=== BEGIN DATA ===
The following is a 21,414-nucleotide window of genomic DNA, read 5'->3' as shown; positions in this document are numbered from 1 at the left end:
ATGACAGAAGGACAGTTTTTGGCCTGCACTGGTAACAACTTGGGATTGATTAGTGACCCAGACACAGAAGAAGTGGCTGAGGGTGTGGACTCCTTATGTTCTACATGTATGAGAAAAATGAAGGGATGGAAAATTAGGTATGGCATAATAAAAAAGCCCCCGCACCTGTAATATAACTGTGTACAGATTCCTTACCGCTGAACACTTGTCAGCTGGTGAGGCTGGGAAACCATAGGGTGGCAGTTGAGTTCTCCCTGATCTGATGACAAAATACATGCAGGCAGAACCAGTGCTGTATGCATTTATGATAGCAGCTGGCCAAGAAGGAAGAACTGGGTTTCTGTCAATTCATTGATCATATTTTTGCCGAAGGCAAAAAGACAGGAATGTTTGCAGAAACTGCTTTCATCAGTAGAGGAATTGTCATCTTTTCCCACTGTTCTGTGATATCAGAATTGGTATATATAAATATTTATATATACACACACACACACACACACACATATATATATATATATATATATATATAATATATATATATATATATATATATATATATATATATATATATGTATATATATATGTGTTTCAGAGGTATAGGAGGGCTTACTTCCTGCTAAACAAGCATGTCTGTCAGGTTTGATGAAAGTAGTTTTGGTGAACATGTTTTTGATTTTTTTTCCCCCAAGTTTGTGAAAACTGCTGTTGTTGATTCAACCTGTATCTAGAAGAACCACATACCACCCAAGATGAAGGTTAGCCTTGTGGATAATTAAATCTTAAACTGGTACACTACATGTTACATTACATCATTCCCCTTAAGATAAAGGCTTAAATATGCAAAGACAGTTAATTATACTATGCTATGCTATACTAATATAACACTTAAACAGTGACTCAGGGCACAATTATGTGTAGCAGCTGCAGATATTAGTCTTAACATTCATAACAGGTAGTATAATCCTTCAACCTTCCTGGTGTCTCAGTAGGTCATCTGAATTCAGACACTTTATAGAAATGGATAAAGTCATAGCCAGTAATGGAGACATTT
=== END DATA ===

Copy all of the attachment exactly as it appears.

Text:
The following is a 21,414-nucleotide window of genomic DNA, read 5'->3' as shown; positions in this document are numbered from 1 at the left end:
ATGACAGAAGGACAGTTTTTGGCCTGCACTGGTAACAACTTGGGATTGATTAGTGACCCAGACACAGAAGAAGTGGCTGAGGGTGTGGACTCCTTATGTTCTACATGTATGAGAAAAATGAAGGGATGGAAAATTAGGTATGGCATAATAAAAAAGCCCCCGCACCTGTAATATAACTGTGTACAGATTCCTTACCGCTGAACACTTGTCAGCTGGTGAGGCTGGGAAACCATAGGGTGGCAGTTGAGTTCTCCCTGATCTGATGACAAAATACATGCAGGCAGAACCAGTGCTGTATGCATTTATGATAGCAGCTGGCCAAGAAGGAAGAACTGGGTTTCTGTCAATTCATTGATCATATTTTTGCCGAAGGCAAAAAGACAGGAATGTTTGCAGAAACTGCTTTCATCAGTAGAGGAATTGTCATCTTTTCCCACTGTTCTGTGATATCAGAATTGGTATATATAAATATTTATATATACACACACACACACACACACACATATATATATATATATATATATATATAATATATATATATATATATATATATATATATATATATATATATGTATATATATATGTGTTTCAGAGGTATAGGAGGGCTTACTTCCTGCTAAACAAGCATGTCTGTCAGGTTTGATGAAAGTAGTTTTGGTGAACATGTTTTTGATTTTTTTTCCCCCAAGTTTGTGAAAACTGCTGTTGTTGATTCAACCTGTATCTAGAAGAACCACATACCACCCAAGATGAAGGTTAGCCTTGTGGATAATTAAATCTTAAACTGGTACACTACATGTTACATTACATCATTCCCCTTAAGATAAAGGCTTAAATATGCAAAGACAGTTAATTATACTATGCTATGCTATACTAATATAACACTTAAACAGTGACTCAGGGCACAATTATGTGTAGCAGCTGCAGATATTAGTCTTAACATTCATAACAGGTAGTATAATCCTTCAACCTTCCTGGTGTCTCAGTAGGTCATCTGAATTCAGACACTTTATAGAAATGGATAAAGTCATAGCCAGTAATGGAGACATTT